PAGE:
TomEason

LoanSafe Guide
Jun 18, 2009
12,390
85
48
SF Bay Area CA
redsoxinsocal

Thanks for your post. I assume you've read the strategy guide at post #1. That guide will tell you everything you need in order to eventually settle the 2nd yourself. If I were you I'd cashier your debt negotiator. If you follow the guide you'll do a better job on your own.

I recommend you not communicate with either St or UG. Good luck.
 

dpf749

LoanSafe Member
Mar 5, 2011
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redsoxinsocal

I recommend you not communicate with either St or UG. Good luck.
Tom, thanks. I have read most of this thread, including post #1. My main concern is that the collections may be more aggressive, considering the size of the loan ($250k). I have a relationship with a very good BK attorney and a real estate attorney as well. I have grounds to contest my liability for the loan (my ex was a con artist) and I have no intention to pay anything on it, and I will not respond to inquiries from BoA except to say that I don't owe them anything. I fired my divorce attorney already.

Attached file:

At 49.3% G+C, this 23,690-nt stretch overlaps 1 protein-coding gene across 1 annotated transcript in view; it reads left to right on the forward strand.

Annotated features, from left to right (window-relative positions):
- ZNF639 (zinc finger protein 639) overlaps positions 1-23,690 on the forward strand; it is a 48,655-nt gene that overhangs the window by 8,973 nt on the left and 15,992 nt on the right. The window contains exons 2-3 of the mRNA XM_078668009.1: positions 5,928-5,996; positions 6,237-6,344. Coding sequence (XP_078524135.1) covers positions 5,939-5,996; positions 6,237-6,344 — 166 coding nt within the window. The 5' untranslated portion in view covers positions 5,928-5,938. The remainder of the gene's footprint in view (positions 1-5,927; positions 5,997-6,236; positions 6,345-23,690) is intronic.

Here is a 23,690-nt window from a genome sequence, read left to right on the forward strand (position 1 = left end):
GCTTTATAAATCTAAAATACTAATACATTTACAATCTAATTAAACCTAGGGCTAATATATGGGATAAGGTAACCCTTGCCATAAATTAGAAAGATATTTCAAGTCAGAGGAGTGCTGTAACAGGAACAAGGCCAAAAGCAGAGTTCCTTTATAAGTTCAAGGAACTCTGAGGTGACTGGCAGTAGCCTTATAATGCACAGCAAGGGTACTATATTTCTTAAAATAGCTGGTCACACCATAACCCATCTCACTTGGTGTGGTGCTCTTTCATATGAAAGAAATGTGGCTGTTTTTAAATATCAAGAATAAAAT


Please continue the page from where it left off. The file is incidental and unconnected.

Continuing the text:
TomEason

LoanSafe Guide
Jun 18, 2009
12,390
85
48
SF Bay Area CA
dpf749

Thanks for your post. I don't know your numbers, but, regardless of the loan size, f your 2nd is underwater they won't FC. If it's close, I recommend you get a recent accurate property valuation.

It sounds as if you haven't yet defaulted. If that's the case and you no longer intend to pay, I recommend you stop paying ASAP.

FYI, BK is very premature. And legally contesting your loan with a lawyer will likely be very expensive.

This statement "I will not respond to inquiries from BoA except to say that I don't owe them anything" leads me to believe you don't intend to follow the strategy, which prescribes no communication whatsoever. You will do whatever you think is right for you. Good luck.